Why Scholarshare?

This post was sponsored by Scholarshare.

As I mentioned in a previous post, I’ve partnered with Scholarshare this year to provide information on California’s 529 college savings plan. Today, I wanted to provide some information about what sets this plan apart as an advantageous option. Here are some of the reasons we went with Scholarshare:

There are major tax breaks

529 plans offer significant income tax breaks. Although your contributions are not deductible on your federal tax return, your investment grows tax-deferred, and distributions to pay for college costs are federally tax-free.

It’s easy to start and easy for others to give

The minimum initial contribution to open a ScholarShare account is now only $25. In additional, anyone can give to a ScholarShare account at any time. All you need is the child’s name and account number.  (I think this may be the new birthday request from my kid’s grandparents. Is it tacky to hand out deposit slips before Christmas?)

It’s flexible

If a child gets a scholarship they can withdraw the savings TAX FREE and use it for something else. It’s great for grandparents to maintain control: If kids don't go to college, they don't get it and grandparents can redesignate the funds.

The donor retains control of funds

If you open an account, you stay in control of the account. With few exceptions, the named beneficiary has no rights to the funds and it can be transferred to another person at any time. So, let’s say for example that my nephew Austin decided not to go to college. Instead of having to give him the money we saved, we could have simply named one of our own kids as the beneficiary instead.  This allows parents to save for education without risking that the child will blow the money on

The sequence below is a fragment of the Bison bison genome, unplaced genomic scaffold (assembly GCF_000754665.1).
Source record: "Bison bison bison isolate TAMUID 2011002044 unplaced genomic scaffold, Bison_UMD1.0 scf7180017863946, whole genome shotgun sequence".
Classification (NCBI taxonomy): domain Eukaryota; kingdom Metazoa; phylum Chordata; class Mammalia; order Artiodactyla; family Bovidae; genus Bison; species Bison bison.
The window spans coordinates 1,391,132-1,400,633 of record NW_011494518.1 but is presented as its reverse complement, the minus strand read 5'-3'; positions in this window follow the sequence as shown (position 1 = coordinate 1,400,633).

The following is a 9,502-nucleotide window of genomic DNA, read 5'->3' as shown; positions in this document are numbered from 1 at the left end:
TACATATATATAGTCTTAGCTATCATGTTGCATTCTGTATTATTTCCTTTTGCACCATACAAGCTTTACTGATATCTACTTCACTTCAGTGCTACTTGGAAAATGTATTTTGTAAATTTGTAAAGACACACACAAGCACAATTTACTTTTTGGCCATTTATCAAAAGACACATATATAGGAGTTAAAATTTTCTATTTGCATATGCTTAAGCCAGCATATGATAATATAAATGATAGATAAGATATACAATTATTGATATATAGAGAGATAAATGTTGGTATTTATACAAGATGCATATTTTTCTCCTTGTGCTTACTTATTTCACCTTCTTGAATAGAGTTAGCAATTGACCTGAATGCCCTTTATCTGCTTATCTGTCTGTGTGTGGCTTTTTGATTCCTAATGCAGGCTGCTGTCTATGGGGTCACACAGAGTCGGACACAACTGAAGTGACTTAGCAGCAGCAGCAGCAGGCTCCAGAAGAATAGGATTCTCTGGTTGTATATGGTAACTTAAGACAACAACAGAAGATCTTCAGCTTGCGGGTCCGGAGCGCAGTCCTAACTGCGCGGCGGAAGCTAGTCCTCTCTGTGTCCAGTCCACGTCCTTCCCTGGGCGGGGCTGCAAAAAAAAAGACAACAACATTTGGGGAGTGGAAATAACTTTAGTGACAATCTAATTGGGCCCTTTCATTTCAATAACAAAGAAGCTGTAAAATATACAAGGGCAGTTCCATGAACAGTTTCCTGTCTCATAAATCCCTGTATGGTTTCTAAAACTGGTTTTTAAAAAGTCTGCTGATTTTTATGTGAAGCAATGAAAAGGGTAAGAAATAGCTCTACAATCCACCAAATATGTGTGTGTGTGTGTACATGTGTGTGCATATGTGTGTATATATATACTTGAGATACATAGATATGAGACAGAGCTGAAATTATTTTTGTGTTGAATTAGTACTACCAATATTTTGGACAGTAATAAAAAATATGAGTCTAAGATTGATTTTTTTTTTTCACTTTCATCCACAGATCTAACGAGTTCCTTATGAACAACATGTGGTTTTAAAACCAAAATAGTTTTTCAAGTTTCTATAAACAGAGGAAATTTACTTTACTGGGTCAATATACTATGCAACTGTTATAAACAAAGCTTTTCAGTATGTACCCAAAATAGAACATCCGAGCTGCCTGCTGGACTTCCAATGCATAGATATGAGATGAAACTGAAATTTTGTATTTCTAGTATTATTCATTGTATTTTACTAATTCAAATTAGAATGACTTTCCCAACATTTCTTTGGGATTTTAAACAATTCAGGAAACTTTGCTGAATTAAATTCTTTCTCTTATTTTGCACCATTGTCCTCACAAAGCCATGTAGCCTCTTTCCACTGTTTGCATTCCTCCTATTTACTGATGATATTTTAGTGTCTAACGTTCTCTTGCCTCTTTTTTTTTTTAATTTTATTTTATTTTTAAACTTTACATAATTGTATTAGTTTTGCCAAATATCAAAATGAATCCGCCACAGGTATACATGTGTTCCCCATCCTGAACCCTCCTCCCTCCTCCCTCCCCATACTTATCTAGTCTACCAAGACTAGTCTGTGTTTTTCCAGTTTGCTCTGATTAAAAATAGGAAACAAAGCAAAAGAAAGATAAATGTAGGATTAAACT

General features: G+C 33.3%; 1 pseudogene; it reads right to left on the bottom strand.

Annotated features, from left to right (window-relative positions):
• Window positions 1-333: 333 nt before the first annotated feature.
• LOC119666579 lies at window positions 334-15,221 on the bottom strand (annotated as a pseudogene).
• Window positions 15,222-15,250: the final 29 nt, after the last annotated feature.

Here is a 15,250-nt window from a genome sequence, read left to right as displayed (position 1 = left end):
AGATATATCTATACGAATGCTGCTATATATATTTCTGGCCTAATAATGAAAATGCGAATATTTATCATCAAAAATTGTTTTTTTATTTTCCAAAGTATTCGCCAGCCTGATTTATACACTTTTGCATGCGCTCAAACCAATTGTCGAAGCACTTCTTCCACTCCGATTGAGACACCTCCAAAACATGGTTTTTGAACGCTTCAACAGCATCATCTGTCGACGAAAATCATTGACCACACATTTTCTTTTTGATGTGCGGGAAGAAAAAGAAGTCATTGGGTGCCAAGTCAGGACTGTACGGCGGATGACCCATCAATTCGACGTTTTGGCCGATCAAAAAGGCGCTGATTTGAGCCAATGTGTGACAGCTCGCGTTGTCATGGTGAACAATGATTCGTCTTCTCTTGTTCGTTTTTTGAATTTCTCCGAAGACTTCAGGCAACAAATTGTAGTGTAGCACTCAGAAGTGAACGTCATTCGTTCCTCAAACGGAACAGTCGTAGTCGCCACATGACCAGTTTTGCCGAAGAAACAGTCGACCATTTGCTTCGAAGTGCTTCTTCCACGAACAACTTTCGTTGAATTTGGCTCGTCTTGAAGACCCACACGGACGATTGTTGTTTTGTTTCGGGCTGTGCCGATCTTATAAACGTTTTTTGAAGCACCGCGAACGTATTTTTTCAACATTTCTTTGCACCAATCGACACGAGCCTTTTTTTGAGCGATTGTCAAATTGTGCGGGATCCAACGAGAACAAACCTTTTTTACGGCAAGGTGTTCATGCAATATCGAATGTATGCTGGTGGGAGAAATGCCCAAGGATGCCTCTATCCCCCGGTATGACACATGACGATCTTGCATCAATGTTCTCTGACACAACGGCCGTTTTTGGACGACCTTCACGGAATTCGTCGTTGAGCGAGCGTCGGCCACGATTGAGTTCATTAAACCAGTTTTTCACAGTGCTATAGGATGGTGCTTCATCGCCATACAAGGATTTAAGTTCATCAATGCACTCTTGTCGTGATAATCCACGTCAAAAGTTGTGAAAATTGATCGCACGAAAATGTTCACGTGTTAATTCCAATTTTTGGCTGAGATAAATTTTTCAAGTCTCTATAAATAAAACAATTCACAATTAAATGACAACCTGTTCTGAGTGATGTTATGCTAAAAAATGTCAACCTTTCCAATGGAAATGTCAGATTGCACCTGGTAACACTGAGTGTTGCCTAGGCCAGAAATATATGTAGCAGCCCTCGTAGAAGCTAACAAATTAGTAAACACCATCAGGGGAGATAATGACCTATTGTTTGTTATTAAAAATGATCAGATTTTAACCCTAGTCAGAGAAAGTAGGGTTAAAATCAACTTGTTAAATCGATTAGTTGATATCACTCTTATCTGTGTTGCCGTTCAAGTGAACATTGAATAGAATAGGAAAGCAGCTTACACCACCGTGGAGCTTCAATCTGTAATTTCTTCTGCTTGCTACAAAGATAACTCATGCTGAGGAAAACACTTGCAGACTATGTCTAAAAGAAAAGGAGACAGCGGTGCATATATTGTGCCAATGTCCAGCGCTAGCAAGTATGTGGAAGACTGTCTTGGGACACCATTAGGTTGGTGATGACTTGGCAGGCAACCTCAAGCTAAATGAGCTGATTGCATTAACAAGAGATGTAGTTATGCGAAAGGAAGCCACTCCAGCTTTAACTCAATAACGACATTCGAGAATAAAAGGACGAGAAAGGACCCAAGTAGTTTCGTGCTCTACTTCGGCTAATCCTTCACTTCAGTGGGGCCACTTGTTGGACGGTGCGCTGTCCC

something else. You are the one who calls the shots; you decide when withdrawals are taken and for what purpose. You can even use it for your own education if the child doesn’t go.

It’s a low-maintenance fund

A 529 plan is an easy way to invest for college. Once you decide which 529 plan to use, you complete a simple enrollment form and make your contribution (or sign up for automatic deposits). Then you can relax and forget about it if you like. The ongoing investment of your account is handled by the plan, not by you.  The fund utilizes age-based portfolios, with higher risk funds for younger beneficiaries and lower risk funds as they approach high school.

It doesn’t make a huge dent in financial aid potential.

A 529 account owned by a parent for a dependent student is reported on the federal financial aid application (FAFSA) as a parental asset. Parental assets are assessed at a maximum 5.64% rate in determining the student's Expected Family Contribution (EFC).  Therefore, a child who is eligible for financial aid will most likely still be eligible, even taking into account the 529 in their name

If you live in California, I definitely recommend check out Scholarshare.  This plan has no brokerage fees. The new ScholarShare plan significantly reduces fees, expands the investment lineup, and offers online and mobile tools to make California’s 529 plan more accessible and easier to manage. Under the revamped plan, fees will be reduced by approximately 30 percent, making ScholarShare one of the lowest cost 529 plans in the country.

ScholarShare is hosting a “529 Day” sweepstakes on its Facebook page, where you can enter for the chance to win $2,500 toward an existing or new ScholarShare college savings account. The sweepstakes will begin at 8 a.m. PT on Friday, May 23 and end at 8:59 p.m. PT on Thursday, May 29. The winner will be randomly selected and announced on Friday, May 30.

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